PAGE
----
Skip to main content

Thank you for visiting nature.com. You are using a browser version with limited support for CSS. To obtain the best experience, we recommend you use a more up to date browser (or turn off compatibility mode in Internet Explorer). In the meantime, to ensure continued support, we are displaying the site without styles and JavaScript.

A compilation of North American tree provenance trials and relevant historical climate data for seven species

Subjects

Abstract

Tree provenance trials consist of a variety of seed sources (or provenances) planted at several test sites across the range of a species. The resulting plantations are typically measured periodically to investigate provenance performance in relation to abiotic conditions, particularly climate. These trials are expensive and time consuming to establish, but are an important resource for seed transfer systems, which aim to match planting sites with well-adapted (climatically suitable) seed sources. Provenance trial measurements may be underutilized because the data are scattered across publications, conference proceedings, and university theses. Here we document an effort to collect available provenance trial measurements and associated climate data for seven eastern North American tree species (Pinus strobus, Pinus banksiana, Picea glauca, Picea mariana, Quercus rubra, Larix laricina, Betula alleghaniensis). The resulting datasets included a total of 773 provenances and 62 test sites, with 65 historical climate variables appended to each location. We hope this data will support forest managers in making seed transfer decisions, particularly in an era of rapid climate change.

Measurement(s) height • survival • phenology
Technology Type(s) digital curation
Sample Characteristic - Organism Pinus strobus • Pinus banksiana • Picea glauca • Picea mariana • Quercus rubra • Larix laricina • Betula alleghaniensis
Sample Characteristic - Environment woodland area
Sample Characteristic - Location Canada • United States of America

Machine-accessible metadata file describing the reported data: https://doi.org/10.6084/m9.figshare.13136060

Background & Summary

Natural populations of tree species often vary in traits such as cold hardiness, growth, and bud phenology across their geographic range, due to local adaptation1. Much research has been done to quantify the variation in these traits across a species’ range for the purpose of elucidating population-level preferences in environmental conditions. Generally, tree provenance studies involve collecting representative seed of natural populations from a variety of locations (also referred to as provenances) across the range of a species and subsequently planting them at one or more test sites with statistically sound experimental designs. The resulting plantations are monitored through time by measuring performance-related variables such as tree height and survival. Better adapted populations are expected to grow faster and exhibit higher survival rates. Although a common assumption is that the local provenance is best, this is not always the case. For example, Lu et al. showed that white spruce provenances from southern Ontario, Canada, performed better (in terms of height and survival) than local provenances at several northwestern Ontario test sites1. There are several potential explanations for the success of non-local provenances, including recent climate change and the migration history of the species1.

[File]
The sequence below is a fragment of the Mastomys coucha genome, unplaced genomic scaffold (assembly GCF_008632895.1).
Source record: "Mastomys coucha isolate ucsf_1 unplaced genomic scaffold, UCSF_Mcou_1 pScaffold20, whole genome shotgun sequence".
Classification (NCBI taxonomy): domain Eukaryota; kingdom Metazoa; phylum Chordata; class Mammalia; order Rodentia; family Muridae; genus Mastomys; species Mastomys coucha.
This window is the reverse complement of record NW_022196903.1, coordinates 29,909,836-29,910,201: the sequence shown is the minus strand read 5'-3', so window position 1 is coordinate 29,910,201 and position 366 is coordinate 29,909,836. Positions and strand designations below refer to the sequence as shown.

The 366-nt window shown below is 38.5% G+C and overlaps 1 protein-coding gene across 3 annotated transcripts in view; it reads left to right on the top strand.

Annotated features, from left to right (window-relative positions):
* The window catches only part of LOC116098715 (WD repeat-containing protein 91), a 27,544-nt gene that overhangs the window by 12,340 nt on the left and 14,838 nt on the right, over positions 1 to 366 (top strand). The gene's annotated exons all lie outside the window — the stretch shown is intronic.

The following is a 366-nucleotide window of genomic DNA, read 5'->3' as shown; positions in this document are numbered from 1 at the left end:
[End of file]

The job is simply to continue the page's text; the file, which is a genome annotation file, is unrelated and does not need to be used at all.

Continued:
An important application of provenance data is in the development of seed transfer guidelines2. In the past, transfer guidelines have typically aimed to limit seed movements in order to ensure the use of local seed sources at reforestation sites. However, with an evolving climate, directional seed movements (usually poleward or upslope) may be needed to maintain a reasonable match between historical climate at the seed source and future climate at the planting site. Furthermore, optimizing future growth gains obtained by planting non-local provenances must be balanced with possible near-term mortality due to climate/weather-related factors such as winter injury. Since provenance trials gather information on provenance performance across a range of climatic conditions, they are well-suited to provide valuable insights into optimal seed transfer movements under climate change. Unfortunately, tree provenance trials are expensive to establish, maintain, and measure. Further, the long lifespan of trees means that it can take decades to obtain information about mature trees from provenance trials. For these reasons, consolidating existing provenance data into a publicly available repository is an important undertaking.